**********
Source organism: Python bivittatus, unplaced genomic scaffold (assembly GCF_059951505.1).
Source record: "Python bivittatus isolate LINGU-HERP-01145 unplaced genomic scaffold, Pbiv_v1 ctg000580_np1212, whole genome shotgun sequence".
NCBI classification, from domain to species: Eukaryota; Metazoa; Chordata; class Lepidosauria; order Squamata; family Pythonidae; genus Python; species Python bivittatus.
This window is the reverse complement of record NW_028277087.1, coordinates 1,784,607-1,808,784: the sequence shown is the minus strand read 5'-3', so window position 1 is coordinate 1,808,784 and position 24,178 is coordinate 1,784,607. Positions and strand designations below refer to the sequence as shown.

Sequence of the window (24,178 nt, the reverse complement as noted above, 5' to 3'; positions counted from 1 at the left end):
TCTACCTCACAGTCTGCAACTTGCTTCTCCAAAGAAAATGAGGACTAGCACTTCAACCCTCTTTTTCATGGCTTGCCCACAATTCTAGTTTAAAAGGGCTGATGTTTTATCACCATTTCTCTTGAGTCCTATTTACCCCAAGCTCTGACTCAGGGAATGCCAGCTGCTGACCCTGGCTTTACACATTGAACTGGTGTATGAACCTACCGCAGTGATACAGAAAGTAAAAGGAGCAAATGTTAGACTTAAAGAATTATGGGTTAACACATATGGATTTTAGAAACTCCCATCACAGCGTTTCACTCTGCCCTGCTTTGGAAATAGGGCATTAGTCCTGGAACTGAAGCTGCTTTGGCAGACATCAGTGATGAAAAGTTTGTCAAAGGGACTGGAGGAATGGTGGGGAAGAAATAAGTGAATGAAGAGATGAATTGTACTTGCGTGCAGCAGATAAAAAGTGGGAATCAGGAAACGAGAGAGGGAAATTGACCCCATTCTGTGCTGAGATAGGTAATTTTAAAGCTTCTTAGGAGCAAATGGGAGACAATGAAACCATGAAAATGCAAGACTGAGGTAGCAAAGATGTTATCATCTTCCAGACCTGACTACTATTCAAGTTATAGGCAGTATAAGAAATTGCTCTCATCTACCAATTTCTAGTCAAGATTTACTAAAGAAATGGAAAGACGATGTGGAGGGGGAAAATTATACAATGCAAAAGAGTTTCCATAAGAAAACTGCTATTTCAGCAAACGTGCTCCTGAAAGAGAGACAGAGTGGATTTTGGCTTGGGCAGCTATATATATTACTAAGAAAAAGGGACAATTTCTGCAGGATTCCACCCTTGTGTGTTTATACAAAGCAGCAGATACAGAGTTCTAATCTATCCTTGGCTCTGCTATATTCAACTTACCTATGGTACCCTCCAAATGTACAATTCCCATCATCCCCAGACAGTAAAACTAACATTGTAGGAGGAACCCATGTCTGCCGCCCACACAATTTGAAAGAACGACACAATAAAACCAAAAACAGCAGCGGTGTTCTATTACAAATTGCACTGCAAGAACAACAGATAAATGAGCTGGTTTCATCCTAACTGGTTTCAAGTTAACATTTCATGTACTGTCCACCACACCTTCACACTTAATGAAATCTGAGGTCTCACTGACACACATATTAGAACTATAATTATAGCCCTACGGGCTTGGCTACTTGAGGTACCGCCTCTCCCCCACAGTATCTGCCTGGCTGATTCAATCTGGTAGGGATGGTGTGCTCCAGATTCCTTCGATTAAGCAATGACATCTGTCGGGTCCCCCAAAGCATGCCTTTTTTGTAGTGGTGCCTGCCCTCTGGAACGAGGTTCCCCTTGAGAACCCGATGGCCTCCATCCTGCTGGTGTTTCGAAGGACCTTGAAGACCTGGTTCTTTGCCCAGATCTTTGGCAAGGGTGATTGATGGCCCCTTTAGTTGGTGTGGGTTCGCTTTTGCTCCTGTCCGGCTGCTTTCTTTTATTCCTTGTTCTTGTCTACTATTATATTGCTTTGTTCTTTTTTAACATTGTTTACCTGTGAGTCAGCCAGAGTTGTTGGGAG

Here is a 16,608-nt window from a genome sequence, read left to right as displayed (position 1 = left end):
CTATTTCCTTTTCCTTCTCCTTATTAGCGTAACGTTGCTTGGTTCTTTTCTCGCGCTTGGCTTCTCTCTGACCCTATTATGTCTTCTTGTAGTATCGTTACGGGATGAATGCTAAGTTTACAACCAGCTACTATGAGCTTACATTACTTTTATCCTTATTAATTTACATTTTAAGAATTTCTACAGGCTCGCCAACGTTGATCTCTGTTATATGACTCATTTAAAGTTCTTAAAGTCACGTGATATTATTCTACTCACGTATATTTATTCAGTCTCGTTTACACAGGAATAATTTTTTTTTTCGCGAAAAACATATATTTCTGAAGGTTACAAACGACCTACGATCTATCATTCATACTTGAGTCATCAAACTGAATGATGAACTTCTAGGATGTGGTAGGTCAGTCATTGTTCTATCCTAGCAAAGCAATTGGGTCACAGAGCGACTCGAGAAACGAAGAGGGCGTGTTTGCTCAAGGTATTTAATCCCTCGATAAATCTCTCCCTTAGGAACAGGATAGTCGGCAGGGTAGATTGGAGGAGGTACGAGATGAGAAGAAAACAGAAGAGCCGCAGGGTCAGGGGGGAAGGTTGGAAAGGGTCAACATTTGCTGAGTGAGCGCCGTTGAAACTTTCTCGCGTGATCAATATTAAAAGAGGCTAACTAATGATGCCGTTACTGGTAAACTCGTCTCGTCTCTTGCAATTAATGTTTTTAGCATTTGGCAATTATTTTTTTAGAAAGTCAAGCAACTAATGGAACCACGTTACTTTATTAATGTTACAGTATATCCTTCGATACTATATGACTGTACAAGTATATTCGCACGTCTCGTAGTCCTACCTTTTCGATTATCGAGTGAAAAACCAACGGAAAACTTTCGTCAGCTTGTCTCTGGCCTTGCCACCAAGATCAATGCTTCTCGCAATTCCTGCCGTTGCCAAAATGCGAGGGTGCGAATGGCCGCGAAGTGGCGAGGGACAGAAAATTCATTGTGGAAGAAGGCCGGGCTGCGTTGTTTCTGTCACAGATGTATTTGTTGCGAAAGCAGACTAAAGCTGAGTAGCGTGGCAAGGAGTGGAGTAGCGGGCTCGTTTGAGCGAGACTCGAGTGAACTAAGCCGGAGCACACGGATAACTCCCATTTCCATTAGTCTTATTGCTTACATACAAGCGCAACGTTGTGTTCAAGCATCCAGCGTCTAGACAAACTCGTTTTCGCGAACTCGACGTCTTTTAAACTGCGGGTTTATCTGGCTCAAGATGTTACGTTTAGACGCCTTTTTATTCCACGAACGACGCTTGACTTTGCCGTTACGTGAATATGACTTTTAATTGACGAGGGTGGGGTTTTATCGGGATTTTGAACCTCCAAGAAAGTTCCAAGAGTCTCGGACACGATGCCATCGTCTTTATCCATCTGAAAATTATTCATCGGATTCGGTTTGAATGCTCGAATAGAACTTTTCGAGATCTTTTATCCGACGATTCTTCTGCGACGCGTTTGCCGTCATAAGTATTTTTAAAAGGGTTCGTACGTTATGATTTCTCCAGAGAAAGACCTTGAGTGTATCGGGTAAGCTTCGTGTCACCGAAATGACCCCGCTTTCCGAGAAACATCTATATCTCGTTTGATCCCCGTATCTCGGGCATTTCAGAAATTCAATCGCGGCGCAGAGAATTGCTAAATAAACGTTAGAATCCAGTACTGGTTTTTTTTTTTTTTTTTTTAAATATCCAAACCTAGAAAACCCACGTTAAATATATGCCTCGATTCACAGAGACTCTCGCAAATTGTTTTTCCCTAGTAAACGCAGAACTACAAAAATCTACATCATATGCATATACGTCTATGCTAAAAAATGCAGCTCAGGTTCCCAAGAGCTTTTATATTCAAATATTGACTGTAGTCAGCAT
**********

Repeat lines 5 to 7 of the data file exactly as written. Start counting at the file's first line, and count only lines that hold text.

Sequence of the window (24,178 nt, the reverse complement as noted above, 5' to 3'; positions counted from 1 at the left end):
TCTACCTCACAGTCTGCAACTTGCTTCTCCAAAGAAAATGAGGACTAGCACTTCAACCCTCTTTTTCATGGCTTGCCCACAATTCTAGTTTAAAAGGGCTGATGTTTTATCACCATTTCTCTTGAGTCCTATTTACCCCAAGCTCTGACTCAGGGAATGCCAGCTGCTGACCCTGGCTTTACACATTGAACTGGTGTATGAACCTACCGCAGTGATACAGAAAGTAAAAGGAGCAAATGTTAGACTTAAAGAATTATGGGTTAACACATATGGATTTTAGAAACTCCCATCACAGCGTTTCACTCTGCCCTGCTTTGGAAATAGGGCATTAGTCCTGGAACTGAAGCTGCTTTGGCAGACATCAGTGATGAAAAGTTTGTCAAAGGGACTGGAGGAATGGTGGGGAAGAAATAAGTGAATGAAGAGATGAATTGTACTTGCGTGCAGCAGATAAAAAGTGGGAATCAGGAAACGAGAGAGGGAAATTGACCCCATTCTGTGCTGAGATAGGTAATTTTAAAGCTTCTTAGGAGCAAATGGGAGACAATGAAACCATGAAAATGCAAGACTGAGGTAGCAAAGATGTTATCATCTTCCAGACCTGACTACTATTCAAGTTATAGGCAGTATAAGAAATTGCTCTCATCTACCAATTTCTAGTCAAGATTTACTAAAGAAATGGAAAGACGATGTGGAGGGGGAAAATTATACAATGCAAAAGAGTTTCCATAAGAAAACTGCTATTTCAGCAAACGTGCTCCTGAAAGAGAGACAGAGTGGATTTTGGCTTGGGCAGCTATATATATTACTAAGAAAAAGGGACAATTTCTGCAGGATTCCACCCTTGTGTGTTTATACAAAGCAGCAGATACAGAGTTCTAATCTATCCTTGGCTCTGCTATATTCAACTTACCTATGGTACCCTCCAAATGTACAATTCCCATCATCCCCAGACAGTAAAACTAACATTGTAGGAGGAACCCATGTCTGCCGCCCACACAATTTGAAAGAACGACACAATAAAACCAAAAACAGCAGCGGTGTTCTATTACAAATTGCACTGCAAGAACAACAGATAAATGAGCTGGTTTCATCCTAACTGGTTTCAAGTTAACATTTCATGTACTGTCCACCACACCTTCACACTTAATGAAATCTGAGGTCTCACTGACACACATATTAGAACTATAATTATAGCCCTACGGGCTTGGCTACTTGAGGTACCGCCTCTCCCCCACAGTATCTGCCTGGCTGATTCAATCTGGTAGGGATGGTGTGCTCCAGATTCCTTCGATTAAGCAATGACATCTGTCGGGTCCCCCAAAGCATGCCTTTTTTGTAGTGGTGCCTGCCCTCTGGAACGAGGTTCCCCTTGAGAACCCGATGGCCTCCATCCTGCTGGTGTTTCGAAGGACCTTGAAGACCTGGTTCTTTGCCCAGATCTTTGGCAAGGGTGATTGATGGCCCCTTTAGTTGGTGTGGGTTCGCTTTTGCTCCTGTCCGGCTGCTTTCTTTTATTCCTTGTTCTTGTCTACTATTATATTGCTTTGTTCTTTTTTAACATTGTTTACCTGTGAGTCAGCCAGAGTTGTTGGGAG

Here is a 16,608-nt window from a genome sequence, read left to right as displayed (position 1 = left end):